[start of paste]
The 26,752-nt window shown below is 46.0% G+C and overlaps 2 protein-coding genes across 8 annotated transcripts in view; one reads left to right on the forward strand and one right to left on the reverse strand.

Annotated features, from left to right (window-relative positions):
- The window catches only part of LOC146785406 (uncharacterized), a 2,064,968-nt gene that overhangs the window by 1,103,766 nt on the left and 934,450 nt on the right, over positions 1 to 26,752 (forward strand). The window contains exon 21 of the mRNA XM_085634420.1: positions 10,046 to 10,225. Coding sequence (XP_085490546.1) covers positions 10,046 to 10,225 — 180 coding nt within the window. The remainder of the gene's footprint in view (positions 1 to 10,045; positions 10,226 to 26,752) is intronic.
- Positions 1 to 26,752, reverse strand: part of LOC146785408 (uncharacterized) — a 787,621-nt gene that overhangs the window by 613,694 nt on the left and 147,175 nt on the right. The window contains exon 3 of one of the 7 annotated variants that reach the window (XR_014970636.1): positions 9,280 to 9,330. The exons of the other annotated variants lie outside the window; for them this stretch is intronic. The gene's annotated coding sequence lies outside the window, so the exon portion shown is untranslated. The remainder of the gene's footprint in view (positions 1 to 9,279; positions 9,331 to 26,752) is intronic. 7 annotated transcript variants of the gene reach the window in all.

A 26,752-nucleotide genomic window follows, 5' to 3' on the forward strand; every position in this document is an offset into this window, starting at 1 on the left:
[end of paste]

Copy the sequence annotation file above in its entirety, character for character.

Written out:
The 26,752-nt window shown below is 46.0% G+C and overlaps 2 protein-coding genes across 8 annotated transcripts in view; one reads left to right on the forward strand and one right to left on the reverse strand.

Annotated features, from left to right (window-relative positions):
- The window catches only part of LOC146785406 (uncharacterized), a 2,064,968-nt gene that overhangs the window by 1,103,766 nt on the left and 934,450 nt on the right, over positions 1 to 26,752 (forward strand). The window contains exon 21 of the mRNA XM_085634420.1: positions 10,046 to 10,225. Coding sequence (XP_085490546.1) covers positions 10,046 to 10,225 — 180 coding nt within the window. The remainder of the gene's footprint in view (positions 1 to 10,045; positions 10,226 to 26,752) is intronic.
- Positions 1 to 26,752, reverse strand: part of LOC146785408 (uncharacterized) — a 787,621-nt gene that overhangs the window by 613,694 nt on the left and 147,175 nt on the right. The window contains exon 3 of one of the 7 annotated variants that reach the window (XR_014970636.1): positions 9,280 to 9,330. The exons of the other annotated variants lie outside the window; for them this stretch is intronic. The gene's annotated coding sequence lies outside the window, so the exon portion shown is untranslated. The remainder of the gene's footprint in view (positions 1 to 9,279; positions 9,331 to 26,752) is intronic. 7 annotated transcript variants of the gene reach the window in all.

A 26,752-nucleotide genomic window follows, 5' to 3' on the forward strand; every position in this document is an offset into this window, starting at 1 on the left: